What makes a hero?

Our society places a lot of stock in celebrity status. Star in a movie (or even appear on screen), you're adored. Make it to the majors in any sport, instantly an icon. Sell a few thousand albums, gain a million followers. Or, appear sans clothing in self-made videos (a la Kardashian) and you might even get your own reality TV show. Many people consider these individuals to be heroes and idolize their every move.

I'm not much of a groupie person myself (other than revering Super Chef status, natch) because I feel that celebrities are just people like you and me. They get dressed every morning and brush their teeth. They have highs and lows. They love, lose, cry, mourn, rejoice, live, and die. And sometimes, the way in which celebrities live their lives is not only undeserving of hero-worship but downright shameful.  

Today I want to briefly mention a superstar who made a point of using his celebrity status to make someone special to me feel like she was the brightest star in the universe. My niece, Faith Elizabeth Kuhn, suffers from spina bifida. She is 12 years old, has been through 15+ surgeries since birth and she has a huge, pre-adolescent crush on Chicago Cubs third baseman, Kris Bryant. Through a friend of the family in Albuquerque, Kris learned of her "feelings for him" (i.e. "He's hot!") and made arrangements to bring Faith, her two siblings, and parents to Chicago to watch a home game. It was a surreal experience for the entire family, of which Faith shared "was a like a dream come true." I am so grateful to Kris Bryant and his lovely wife for showing real love to my extended family. The very successful athlete was heroic in his compassion and generosity.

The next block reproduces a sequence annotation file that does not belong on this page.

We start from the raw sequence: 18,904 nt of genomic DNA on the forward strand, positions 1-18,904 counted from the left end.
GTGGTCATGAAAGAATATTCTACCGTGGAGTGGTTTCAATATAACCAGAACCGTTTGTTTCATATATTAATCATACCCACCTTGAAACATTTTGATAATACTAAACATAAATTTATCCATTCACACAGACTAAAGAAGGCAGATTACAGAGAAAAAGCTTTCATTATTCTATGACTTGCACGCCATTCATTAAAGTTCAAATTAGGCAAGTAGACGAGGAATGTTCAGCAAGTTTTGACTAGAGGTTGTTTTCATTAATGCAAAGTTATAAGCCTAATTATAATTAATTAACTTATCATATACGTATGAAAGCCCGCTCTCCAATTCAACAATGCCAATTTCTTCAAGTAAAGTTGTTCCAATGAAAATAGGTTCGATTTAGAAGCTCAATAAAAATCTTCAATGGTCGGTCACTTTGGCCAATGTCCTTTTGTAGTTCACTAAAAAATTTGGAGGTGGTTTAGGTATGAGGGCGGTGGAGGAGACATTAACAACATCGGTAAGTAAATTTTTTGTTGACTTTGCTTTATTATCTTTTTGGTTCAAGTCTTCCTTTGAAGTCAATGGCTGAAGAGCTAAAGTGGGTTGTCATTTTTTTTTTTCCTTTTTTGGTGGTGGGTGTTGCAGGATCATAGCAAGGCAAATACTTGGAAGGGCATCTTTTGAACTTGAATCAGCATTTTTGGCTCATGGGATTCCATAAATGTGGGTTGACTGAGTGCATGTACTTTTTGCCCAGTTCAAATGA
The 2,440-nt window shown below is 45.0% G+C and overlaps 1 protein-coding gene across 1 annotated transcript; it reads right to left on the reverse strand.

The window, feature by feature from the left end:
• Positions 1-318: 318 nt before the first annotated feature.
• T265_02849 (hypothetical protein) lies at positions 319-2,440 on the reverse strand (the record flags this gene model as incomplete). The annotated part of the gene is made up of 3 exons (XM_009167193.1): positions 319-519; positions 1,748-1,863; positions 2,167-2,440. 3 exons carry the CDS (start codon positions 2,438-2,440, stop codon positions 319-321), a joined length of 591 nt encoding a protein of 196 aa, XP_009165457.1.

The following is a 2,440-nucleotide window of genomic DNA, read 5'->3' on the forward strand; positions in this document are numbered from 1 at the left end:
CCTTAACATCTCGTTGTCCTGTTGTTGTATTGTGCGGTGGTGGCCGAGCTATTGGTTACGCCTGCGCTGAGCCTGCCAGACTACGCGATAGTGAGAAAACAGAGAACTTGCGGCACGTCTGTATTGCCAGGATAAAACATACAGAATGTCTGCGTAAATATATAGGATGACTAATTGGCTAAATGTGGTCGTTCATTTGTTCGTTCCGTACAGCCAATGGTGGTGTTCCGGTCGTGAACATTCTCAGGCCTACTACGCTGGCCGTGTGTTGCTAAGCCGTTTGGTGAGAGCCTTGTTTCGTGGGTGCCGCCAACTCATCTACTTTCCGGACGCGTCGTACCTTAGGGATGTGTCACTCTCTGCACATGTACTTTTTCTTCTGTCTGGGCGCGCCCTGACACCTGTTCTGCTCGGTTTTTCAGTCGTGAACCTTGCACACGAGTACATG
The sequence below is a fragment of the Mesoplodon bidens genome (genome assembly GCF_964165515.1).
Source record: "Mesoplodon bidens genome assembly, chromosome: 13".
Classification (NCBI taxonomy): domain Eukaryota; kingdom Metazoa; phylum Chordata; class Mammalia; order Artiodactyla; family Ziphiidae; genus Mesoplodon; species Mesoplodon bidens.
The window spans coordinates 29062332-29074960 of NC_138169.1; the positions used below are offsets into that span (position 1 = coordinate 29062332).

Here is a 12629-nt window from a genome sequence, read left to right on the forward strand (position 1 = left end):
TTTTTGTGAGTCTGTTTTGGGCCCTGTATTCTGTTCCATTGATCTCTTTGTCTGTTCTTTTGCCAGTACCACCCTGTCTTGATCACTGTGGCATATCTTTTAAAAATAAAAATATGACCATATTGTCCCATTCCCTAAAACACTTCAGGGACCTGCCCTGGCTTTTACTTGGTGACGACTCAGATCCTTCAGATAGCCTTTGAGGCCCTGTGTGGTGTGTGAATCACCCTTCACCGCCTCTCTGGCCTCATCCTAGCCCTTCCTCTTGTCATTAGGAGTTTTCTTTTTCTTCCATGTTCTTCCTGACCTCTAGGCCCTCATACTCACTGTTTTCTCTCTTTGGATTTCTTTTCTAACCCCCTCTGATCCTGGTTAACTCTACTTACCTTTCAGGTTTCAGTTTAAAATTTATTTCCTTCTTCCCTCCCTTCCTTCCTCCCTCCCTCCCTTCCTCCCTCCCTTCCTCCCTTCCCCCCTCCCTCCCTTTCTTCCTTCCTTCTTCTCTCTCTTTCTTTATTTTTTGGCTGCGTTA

However, if you’re with me on this…you’ll agree that the spunky 12-year-old is the real hero in this story. My sister and her husband, from the time she was in the womb and learned that she would be born with this very limiting disability, knew there was a reason this child should share their life and appropriately christened her Faith. And with each year and new surgery, all of the pain and discomfort, missing out on school and time with friends, none of the trials seem to dim her thousand-watt smile. Faith has a strength of will and determination that many children and even adults lack, despite perfect health.

In two weeks, Faith will undergo her most trying surgical experience to date. Due to a major growth spurt, she needs a rod removed from her spine because it is threatening to twist her little body into a most unnatural shape. She will be in traction for two weeks to stretch her spine and spinal chord. After this painful stint in the hospital, she will possibly endure another surgery involving rib removal. And then another for final fusion in two places along her spine. Through it all, Faith and the entire Kuhn family will remain, well, faithful. Won’t you join me in praying for this little warrior who heroically trudges on through the trials of her young life?

To the Best Guy